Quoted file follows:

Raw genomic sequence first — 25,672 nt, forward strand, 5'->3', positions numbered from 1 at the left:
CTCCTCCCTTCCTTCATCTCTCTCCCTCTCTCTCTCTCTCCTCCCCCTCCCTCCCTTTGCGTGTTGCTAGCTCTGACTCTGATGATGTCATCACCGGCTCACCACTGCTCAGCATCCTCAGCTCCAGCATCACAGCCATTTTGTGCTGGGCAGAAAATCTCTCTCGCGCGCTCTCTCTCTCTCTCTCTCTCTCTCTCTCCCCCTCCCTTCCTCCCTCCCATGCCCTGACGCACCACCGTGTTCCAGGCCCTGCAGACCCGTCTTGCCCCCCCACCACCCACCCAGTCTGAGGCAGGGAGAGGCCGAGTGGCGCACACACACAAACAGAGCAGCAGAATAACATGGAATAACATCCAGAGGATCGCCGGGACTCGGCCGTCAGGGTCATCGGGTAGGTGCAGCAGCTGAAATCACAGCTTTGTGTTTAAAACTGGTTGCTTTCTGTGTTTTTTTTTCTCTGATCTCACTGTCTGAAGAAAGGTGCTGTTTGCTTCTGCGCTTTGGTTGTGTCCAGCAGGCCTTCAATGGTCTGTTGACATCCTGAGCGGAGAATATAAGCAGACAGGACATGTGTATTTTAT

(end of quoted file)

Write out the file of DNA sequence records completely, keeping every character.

Raw genomic sequence first — 25,672 nt, forward strand, 5'->3', positions numbered from 1 at the left:
CTCCTCCCTTCCTTCATCTCTCTCCCTCTCTCTCTCTCTCCTCCCCCTCCCTCCCTTTGCGTGTTGCTAGCTCTGACTCTGATGATGTCATCACCGGCTCACCACTGCTCAGCATCCTCAGCTCCAGCATCACAGCCATTTTGTGCTGGGCAGAAAATCTCTCTCGCGCGCTCTCTCTCTCTCTCTCTCTCTCTCTCTCCCCCTCCCTTCCTCCCTCCCATGCCCTGACGCACCACCGTGTTCCAGGCCCTGCAGACCCGTCTTGCCCCCCCACCACCCACCCAGTCTGAGGCAGGGAGAGGCCGAGTGGCGCACACACACAAACAGAGCAGCAGAATAACATGGAATAACATCCAGAGGATCGCCGGGACTCGGCCGTCAGGGTCATCGGGTAGGTGCAGCAGCTGAAATCACAGCTTTGTGTTTAAAACTGGTTGCTTTCTGTGTTTTTTTTTCTCTGATCTCACTGTCTGAAGAAAGGTGCTGTTTGCTTCTGCGCTTTGGTTGTGTCCAGCAGGCCTTCAATGGTCTGTTGACATCCTGAGCGGAGAATATAAGCAGACAGGACATGTGTATTTTAT